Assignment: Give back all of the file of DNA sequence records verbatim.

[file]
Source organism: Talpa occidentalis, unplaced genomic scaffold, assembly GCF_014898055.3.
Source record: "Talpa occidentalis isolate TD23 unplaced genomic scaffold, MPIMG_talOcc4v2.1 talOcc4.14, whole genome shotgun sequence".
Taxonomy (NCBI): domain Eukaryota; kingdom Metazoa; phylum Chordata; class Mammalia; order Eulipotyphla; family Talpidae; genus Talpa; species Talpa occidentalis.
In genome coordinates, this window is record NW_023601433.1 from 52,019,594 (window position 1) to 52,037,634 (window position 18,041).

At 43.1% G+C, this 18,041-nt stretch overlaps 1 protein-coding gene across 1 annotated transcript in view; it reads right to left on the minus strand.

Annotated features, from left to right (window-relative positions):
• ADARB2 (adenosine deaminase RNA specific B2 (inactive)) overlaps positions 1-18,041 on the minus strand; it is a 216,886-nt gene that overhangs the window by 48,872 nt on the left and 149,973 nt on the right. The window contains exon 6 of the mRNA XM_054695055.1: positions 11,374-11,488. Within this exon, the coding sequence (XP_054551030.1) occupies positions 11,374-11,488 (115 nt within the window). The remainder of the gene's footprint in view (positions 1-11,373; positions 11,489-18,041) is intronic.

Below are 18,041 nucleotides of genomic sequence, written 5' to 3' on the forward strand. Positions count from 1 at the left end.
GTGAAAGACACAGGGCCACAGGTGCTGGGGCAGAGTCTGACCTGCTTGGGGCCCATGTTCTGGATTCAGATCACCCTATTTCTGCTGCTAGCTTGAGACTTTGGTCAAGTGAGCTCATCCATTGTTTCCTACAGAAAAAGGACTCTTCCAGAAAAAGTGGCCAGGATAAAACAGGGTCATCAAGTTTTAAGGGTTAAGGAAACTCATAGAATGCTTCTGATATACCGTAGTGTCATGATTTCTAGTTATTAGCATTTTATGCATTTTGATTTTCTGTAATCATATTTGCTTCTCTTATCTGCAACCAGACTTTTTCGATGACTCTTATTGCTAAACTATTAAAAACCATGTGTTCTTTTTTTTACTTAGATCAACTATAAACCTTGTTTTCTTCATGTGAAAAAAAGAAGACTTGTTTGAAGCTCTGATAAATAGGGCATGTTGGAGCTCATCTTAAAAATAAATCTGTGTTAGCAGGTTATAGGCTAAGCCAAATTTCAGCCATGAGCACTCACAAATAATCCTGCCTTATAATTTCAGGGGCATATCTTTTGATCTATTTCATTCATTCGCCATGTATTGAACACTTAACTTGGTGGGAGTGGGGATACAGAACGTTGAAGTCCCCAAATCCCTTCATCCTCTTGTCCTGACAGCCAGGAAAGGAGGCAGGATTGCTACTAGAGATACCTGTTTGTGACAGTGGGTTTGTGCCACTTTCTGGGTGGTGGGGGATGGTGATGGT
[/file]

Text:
Source organism: Talpa occidentalis, unplaced genomic scaffold, assembly GCF_014898055.3.
Source record: "Talpa occidentalis isolate TD23 unplaced genomic scaffold, MPIMG_talOcc4v2.1 talOcc4.14, whole genome shotgun sequence".
Taxonomy (NCBI): domain Eukaryota; kingdom Metazoa; phylum Chordata; class Mammalia; order Eulipotyphla; family Talpidae; genus Talpa; species Talpa occidentalis.
In genome coordinates, this window is record NW_023601433.1 from 52,019,594 (window position 1) to 52,037,634 (window position 18,041).

At 43.1% G+C, this 18,041-nt stretch overlaps 1 protein-coding gene across 1 annotated transcript in view; it reads right to left on the minus strand.

Annotated features, from left to right (window-relative positions):
• ADARB2 (adenosine deaminase RNA specific B2 (inactive)) overlaps positions 1-18,041 on the minus strand; it is a 216,886-nt gene that overhangs the window by 48,872 nt on the left and 149,973 nt on the right. The window contains exon 6 of the mRNA XM_054695055.1: positions 11,374-11,488. Within this exon, the coding sequence (XP_054551030.1) occupies positions 11,374-11,488 (115 nt within the window). The remainder of the gene's footprint in view (positions 1-11,373; positions 11,489-18,041) is intronic.

Below are 18,041 nucleotides of genomic sequence, written 5' to 3' on the forward strand. Positions count from 1 at the left end.
GTGAAAGACACAGGGCCACAGGTGCTGGGGCAGAGTCTGACCTGCTTGGGGCCCATGTTCTGGATTCAGATCACCCTATTTCTGCTGCTAGCTTGAGACTTTGGTCAAGTGAGCTCATCCATTGTTTCCTACAGAAAAAGGACTCTTCCAGAAAAAGTGGCCAGGATAAAACAGGGTCATCAAGTTTTAAGGGTTAAGGAAACTCATAGAATGCTTCTGATATACCGTAGTGTCATGATTTCTAGTTATTAGCATTTTATGCATTTTGATTTTCTGTAATCATATTTGCTTCTCTTATCTGCAACCAGACTTTTTCGATGACTCTTATTGCTAAACTATTAAAAACCATGTGTTCTTTTTTTTACTTAGATCAACTATAAACCTTGTTTTCTTCATGTGAAAAAAAGAAGACTTGTTTGAAGCTCTGATAAATAGGGCATGTTGGAGCTCATCTTAAAAATAAATCTGTGTTAGCAGGTTATAGGCTAAGCCAAATTTCAGCCATGAGCACTCACAAATAATCCTGCCTTATAATTTCAGGGGCATATCTTTTGATCTATTTCATTCATTCGCCATGTATTGAACACTTAACTTGGTGGGAGTGGGGATACAGAACGTTGAAGTCCCCAAATCCCTTCATCCTCTTGTCCTGACAGCCAGGAAAGGAGGCAGGATTGCTACTAGAGATACCTGTTTGTGACAGTGGGTTTGTGCCACTTTCTGGGTGGTGGGGGATGGTGATGGT